Architect Tadao Ando was born in Osaka, Japan in 1941, the first born of twin boys. Ando spent much of his childhood wandering through construction sites near his home, impressed by carpenter’s abilities to create sturdy, lasting objects with their own hands. Foregoing high school, Ando spent 1962-1969 educating himself in architecture by reading and traveling, since he believed it would best behoove him to see actual buildings rather than study them in class. This led to his tour in Japan of temples, shrines, and tea houses, and to Europe, Africa and the United States, viewing works of architects such as Le Corbusier, Ludwig Mies van de Rohe, Alvar Aalto, Frank Lloyd Wright, and Louis Kahn. In 1970, Ando established Tadao Ando Architect & Associates in Osaka at the age of twenty-eight.
Internationally-acclaimed Ando has buildings in Japan, the United States, and Europe. Notable structures include the Naoshima Contemporary Art Museum (Naoshima, Japan, 1989-1992), The Church of the Light (Osaka, Japan, 1988), Meditation Space, UNESCO, (Paris, France, 1995), the Pulitzer Foundation for the Arts (St. Louis, Missouri, United States, 2001) and the Modern Art Museum of Fort Worth (Fort Worth, Texas, United States, 2002).
Ando’s buildings reveal his main concern of integrating natural, organic elements with the general, necessary functions of a building in order to express human hope and spirit. They also reflect his interests in using architecture to explore ideas, thoughts, and relations within societies. This is evident from the manner in which Ando describes his work. He has said, “In all my works, light is an important controlling factor. I create enclosed spaces mainly by means of thick concrete walls. The primary reason is to create a place for the individual, a zone for oneself within society. When the external factors of a city’s environment require the wall to be without openings, the interior may be especially full and satisfying.” Ando’s materials (such as his trademark concrete and glass) and geometric simplicity reinforce this belief in all of his structures, whether they are homes, museums, or places of worship. Furthermore, although Ando has developed new architectural techniques, such as designing buildings with seemingly unfinished concrete surfaces, all of his works sublimely harmonize with the peaceful order that characterizes traditional Japanese architecture.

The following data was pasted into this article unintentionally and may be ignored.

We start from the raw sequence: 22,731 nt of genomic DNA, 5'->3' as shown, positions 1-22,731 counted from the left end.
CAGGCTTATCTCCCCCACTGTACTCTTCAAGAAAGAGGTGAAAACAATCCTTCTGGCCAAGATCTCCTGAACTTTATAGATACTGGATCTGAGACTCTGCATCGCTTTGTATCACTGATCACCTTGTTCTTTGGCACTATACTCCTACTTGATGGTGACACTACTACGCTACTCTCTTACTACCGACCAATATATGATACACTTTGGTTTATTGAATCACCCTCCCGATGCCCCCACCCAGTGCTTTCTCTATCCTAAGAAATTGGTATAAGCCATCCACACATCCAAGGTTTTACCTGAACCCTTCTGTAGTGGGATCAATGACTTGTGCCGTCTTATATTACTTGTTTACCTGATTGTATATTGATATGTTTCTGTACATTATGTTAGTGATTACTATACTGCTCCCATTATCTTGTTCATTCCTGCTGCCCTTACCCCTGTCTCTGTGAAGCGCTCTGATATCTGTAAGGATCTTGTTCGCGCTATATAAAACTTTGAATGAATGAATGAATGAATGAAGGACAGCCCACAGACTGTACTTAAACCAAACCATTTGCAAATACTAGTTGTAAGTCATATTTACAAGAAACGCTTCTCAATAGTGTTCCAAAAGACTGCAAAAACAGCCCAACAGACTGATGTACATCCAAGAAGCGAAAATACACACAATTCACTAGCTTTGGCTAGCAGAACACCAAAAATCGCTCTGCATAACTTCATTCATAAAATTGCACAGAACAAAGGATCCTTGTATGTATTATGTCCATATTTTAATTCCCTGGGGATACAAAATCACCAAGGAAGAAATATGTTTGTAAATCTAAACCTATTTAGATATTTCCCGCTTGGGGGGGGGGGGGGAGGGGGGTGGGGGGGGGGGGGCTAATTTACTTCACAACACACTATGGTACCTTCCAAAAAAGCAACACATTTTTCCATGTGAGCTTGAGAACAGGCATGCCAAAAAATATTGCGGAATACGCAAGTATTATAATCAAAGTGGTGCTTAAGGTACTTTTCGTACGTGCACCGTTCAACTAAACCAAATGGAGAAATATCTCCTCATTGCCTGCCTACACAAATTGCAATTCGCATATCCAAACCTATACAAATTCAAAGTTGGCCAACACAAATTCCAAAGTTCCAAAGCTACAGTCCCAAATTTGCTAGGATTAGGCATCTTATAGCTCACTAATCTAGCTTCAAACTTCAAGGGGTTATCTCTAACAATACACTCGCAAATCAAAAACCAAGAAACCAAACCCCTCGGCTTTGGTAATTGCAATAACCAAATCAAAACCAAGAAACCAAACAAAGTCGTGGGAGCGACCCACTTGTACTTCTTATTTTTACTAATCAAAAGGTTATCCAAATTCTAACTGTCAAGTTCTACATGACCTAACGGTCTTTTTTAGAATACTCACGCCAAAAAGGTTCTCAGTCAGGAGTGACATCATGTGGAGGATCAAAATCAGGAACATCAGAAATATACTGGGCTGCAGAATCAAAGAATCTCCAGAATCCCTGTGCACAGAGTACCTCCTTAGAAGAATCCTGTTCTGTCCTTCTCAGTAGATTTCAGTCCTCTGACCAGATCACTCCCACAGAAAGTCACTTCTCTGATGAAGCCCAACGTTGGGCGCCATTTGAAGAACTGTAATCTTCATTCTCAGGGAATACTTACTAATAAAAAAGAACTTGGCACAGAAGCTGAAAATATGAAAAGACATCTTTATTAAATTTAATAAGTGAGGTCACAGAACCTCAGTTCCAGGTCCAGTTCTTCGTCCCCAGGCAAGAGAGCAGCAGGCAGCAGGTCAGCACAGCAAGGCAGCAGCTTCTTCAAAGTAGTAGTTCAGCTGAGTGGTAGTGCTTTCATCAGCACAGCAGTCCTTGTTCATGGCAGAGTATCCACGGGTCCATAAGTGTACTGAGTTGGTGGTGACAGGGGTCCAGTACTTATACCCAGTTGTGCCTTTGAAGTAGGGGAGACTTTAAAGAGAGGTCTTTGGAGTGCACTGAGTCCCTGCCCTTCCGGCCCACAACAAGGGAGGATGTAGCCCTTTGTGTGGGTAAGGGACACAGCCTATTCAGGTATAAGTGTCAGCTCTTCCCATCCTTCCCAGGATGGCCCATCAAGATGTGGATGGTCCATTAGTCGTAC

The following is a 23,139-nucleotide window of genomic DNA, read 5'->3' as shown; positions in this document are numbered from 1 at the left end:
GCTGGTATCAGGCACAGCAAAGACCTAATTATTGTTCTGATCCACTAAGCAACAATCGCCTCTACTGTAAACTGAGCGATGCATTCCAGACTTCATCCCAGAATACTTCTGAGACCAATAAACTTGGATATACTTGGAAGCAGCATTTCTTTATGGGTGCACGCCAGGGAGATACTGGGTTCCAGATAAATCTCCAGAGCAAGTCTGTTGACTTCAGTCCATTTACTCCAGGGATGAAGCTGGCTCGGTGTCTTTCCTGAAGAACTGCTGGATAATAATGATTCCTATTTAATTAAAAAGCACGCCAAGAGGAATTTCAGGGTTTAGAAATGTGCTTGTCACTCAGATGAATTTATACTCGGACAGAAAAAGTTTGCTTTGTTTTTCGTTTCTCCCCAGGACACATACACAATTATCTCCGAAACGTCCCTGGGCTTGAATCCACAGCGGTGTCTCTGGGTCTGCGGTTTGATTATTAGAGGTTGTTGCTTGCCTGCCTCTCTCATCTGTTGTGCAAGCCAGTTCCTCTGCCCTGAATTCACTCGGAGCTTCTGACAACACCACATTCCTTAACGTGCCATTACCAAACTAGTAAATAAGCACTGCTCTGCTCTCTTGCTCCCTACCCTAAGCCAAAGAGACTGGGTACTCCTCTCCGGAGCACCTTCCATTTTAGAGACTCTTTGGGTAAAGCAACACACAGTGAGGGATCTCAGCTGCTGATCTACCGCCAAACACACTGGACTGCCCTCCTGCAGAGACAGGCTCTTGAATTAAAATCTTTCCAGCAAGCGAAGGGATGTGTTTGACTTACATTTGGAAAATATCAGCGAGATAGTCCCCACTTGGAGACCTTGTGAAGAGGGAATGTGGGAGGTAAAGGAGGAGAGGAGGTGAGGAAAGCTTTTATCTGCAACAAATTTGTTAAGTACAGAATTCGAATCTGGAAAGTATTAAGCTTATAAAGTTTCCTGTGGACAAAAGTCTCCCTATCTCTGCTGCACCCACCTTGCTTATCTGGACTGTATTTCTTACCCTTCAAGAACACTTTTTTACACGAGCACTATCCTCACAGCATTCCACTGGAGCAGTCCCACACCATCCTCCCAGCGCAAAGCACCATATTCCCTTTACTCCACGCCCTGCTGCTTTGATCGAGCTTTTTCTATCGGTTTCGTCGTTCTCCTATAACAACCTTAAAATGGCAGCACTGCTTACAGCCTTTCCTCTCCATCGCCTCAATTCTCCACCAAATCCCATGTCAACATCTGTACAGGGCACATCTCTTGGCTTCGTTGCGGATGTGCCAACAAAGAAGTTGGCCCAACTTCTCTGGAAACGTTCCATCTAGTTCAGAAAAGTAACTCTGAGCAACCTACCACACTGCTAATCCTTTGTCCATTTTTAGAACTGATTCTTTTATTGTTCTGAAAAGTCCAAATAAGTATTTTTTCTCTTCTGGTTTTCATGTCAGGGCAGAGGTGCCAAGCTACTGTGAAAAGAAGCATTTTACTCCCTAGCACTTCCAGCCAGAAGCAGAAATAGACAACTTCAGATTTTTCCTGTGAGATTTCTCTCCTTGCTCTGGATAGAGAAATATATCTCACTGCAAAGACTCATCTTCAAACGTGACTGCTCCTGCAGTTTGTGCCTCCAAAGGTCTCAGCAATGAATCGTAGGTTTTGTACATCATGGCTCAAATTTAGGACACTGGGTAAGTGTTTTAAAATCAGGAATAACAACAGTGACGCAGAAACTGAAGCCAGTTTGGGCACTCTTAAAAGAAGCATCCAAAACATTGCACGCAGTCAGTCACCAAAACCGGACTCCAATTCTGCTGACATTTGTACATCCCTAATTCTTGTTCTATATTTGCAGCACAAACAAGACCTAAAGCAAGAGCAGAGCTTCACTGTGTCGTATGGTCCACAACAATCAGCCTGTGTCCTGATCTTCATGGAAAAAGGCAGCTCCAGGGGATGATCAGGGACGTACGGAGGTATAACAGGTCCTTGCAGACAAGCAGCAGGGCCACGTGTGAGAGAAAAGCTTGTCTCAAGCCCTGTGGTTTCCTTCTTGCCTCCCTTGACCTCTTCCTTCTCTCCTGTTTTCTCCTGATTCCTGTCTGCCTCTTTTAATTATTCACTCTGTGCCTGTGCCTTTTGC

Ando has won many prestigious prizes for architecture, including the 1985 Alvar Aalto Medal, the 1989 Gold Medal from the French Academy of Architecture, and the 1995 Gold Medal from the French Academy of Architecture, and the 1995 Pritzker Prize. In Ando’s acceptance speech for the Pritzker Prize he remarked, “I am bewildered by the news that I have been selected as a recipient of the 1995 Pritzker Architecture Prize. The faces of previous prize winners, beginning with Phillip Johnson, keep reappearing in my mind’s eye, and I cannot help but wonder about my future works.” This quotation reveals Ando’s respect for and inspiration from the legendary architects whom he studied. In fact, it was his respect for and interest in Louis Kahn’s Kimbell Art Museum that inspired Ando’s Modern Art Museum in the same city of Fort Worth.
Tadao Ando currently lives and works in Osaka, Japan.